Bentley 8-Litre

By 1930 the finances of Bentley Motors were precarious indeed. Despite magnificent racing successes they were still not able to sell enough cars for a high enough price to make a profit. There was already a large number of manufacturers battling for the market for smaller and cheaper cars; but as far as Britain was concerned there was only one real competitor for the ultra luxury market; Rolls-Royce.

Walter Bentley decided to take them on by producing the most luxurious car of it's day; the 8 Litre.

For the 1930s this was a very advanced luxury motorcar. The engine was a straight six cylinder unit featuring, as usual with Bentley, four valves per cylinder, aluminium alloy pistons, twin spark ignition, and a new innovation, a crankcase made of a magnesium alloy called, after it's maker, Elektron. This was mounted on rubber bushes to reduce internal vibration and with approximately 220 brake horsepower it was claimed by Bentley to be capable of pushing the car up to 125 mph with a guaranteed top speed of over 100 mph.

As usual the customer bought the rolling chassis from Bentley and they could choose from any of the great coachbuilders to finish the car off; anything from a limousine down to an open two seater.

The car competed head-to-head with Rolls-Royce's Phantom 11; the engine was just as quiet, the ride just as comfortable, the coachwork could be created to whatever the customer desired and, perhaps most importantly from a prestige point of view, it was a good 10 mph faster. Throw in Bentley's legendary reputation for long life and reliability and how could it lose?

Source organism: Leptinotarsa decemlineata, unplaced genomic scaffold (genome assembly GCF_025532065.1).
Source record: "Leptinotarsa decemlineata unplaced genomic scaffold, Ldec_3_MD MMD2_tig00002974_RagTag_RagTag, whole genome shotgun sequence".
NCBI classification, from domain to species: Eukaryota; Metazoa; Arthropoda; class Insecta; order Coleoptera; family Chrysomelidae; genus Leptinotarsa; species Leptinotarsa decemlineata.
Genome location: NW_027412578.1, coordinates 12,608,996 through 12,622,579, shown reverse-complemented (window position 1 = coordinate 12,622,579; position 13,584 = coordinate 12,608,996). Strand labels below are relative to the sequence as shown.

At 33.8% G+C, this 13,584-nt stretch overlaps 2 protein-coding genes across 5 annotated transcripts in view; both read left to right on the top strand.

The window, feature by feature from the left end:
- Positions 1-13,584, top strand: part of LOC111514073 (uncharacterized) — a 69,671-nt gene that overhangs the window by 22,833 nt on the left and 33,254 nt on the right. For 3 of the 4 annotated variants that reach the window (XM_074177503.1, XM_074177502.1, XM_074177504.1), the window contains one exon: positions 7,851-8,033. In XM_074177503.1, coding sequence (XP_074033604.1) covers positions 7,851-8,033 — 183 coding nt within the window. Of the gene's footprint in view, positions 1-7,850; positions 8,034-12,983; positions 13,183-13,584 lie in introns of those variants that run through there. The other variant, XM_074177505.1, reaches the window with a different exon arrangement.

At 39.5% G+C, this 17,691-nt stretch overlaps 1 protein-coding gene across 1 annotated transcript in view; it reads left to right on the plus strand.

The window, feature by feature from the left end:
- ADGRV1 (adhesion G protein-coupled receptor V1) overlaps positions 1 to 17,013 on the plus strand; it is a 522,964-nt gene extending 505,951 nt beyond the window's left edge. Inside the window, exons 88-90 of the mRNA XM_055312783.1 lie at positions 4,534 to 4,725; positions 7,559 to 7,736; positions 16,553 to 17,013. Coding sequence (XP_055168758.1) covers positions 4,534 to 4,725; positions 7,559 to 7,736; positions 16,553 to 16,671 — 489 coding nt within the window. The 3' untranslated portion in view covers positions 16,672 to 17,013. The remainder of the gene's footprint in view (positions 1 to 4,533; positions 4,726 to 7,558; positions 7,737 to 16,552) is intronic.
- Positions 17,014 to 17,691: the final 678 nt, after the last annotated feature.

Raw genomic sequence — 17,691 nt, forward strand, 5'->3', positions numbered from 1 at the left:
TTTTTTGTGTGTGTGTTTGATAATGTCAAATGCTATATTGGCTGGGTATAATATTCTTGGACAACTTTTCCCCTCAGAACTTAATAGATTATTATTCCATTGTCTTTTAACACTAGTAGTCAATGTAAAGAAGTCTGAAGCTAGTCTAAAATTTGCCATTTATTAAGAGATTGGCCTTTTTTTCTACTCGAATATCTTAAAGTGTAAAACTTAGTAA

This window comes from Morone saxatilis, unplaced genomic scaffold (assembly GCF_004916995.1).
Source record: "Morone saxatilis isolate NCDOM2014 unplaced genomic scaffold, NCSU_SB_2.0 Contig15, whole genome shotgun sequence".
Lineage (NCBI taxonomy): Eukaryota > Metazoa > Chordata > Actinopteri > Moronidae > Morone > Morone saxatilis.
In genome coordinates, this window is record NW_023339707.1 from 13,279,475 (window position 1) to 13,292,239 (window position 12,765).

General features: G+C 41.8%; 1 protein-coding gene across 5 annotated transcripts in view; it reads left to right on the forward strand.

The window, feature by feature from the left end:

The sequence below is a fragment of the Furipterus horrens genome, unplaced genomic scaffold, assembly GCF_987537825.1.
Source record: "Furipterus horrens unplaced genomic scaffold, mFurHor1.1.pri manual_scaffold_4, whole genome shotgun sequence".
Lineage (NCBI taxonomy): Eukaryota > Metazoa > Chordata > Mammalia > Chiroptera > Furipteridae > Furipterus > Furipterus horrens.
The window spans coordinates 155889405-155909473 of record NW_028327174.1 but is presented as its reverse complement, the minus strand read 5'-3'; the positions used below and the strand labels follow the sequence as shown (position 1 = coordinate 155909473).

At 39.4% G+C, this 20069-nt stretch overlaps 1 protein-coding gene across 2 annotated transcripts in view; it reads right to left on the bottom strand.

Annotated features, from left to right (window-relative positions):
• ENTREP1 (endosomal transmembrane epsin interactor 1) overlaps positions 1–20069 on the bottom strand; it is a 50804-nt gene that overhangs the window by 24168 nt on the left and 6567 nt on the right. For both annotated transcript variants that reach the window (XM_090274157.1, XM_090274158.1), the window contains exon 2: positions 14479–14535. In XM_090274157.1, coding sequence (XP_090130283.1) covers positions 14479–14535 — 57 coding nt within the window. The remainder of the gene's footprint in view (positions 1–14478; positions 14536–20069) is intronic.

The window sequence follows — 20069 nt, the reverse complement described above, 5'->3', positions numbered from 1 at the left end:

Easy. This car was aimed at the very wealthiest section of the world's population. Unfortunately The Great Depression began in the previous year and the market for luxurious cars had all but dried up. Bentley's finances had been shaky for many years and Barnato had been forced to contribute more money on several occasions but rather than ease the company's financial worries the 8 Litre only made them worse. After less than 100 of them had been made the company was placed into receivership.

Rolls-Royce had been seriously worried by competition from Bentley and they decided to take it over. However it had to be bought from the receivers and there was the possibility of a bidding war, particularly if a company as large and wealthy as Rolls-Royce expressed an interest.

The Napier engineering company, which was also currently building luxury cars, put in a bid. However it was topped, at the last minute, by a company called the British Central Equitable Trust; this proved to be just a front organisation, however, for Rolls-Royce!

W.O. Bentley was reported to be incandescent; particularly when he found out that Barnato not only received a considerable sum for his shares but he was also, a few years later, appointed to the board of the new company which by now had been completely absorbed by Rolls-Royce. In the meanwhile W.O was to work under contract for Rolls-Royce until 1935; a poor exchange for the loss of his company car, another magnificent 8 Litre.

Production of the 8 Litre was discontinued after Rolls-Royce took over the company, in order to remove a competitor for their own Phantom.

As a measure of W.O.Bentley's business acumen; he had never registered the Bentley trade name! Rolls-Royce spared no time in doing that themselves. This meant that from then on W.O. had no legal rights whatsoever to interfere in the manufacture of future cars that bore his own name. Rolls Royce indeed didn't allow him to make any major decisions in the future - in fact they kept him as far away from the design decision making process as possible and he left them just as soon as his contract ended to join Lagonda. An era had come to an end.

Next: The R Type

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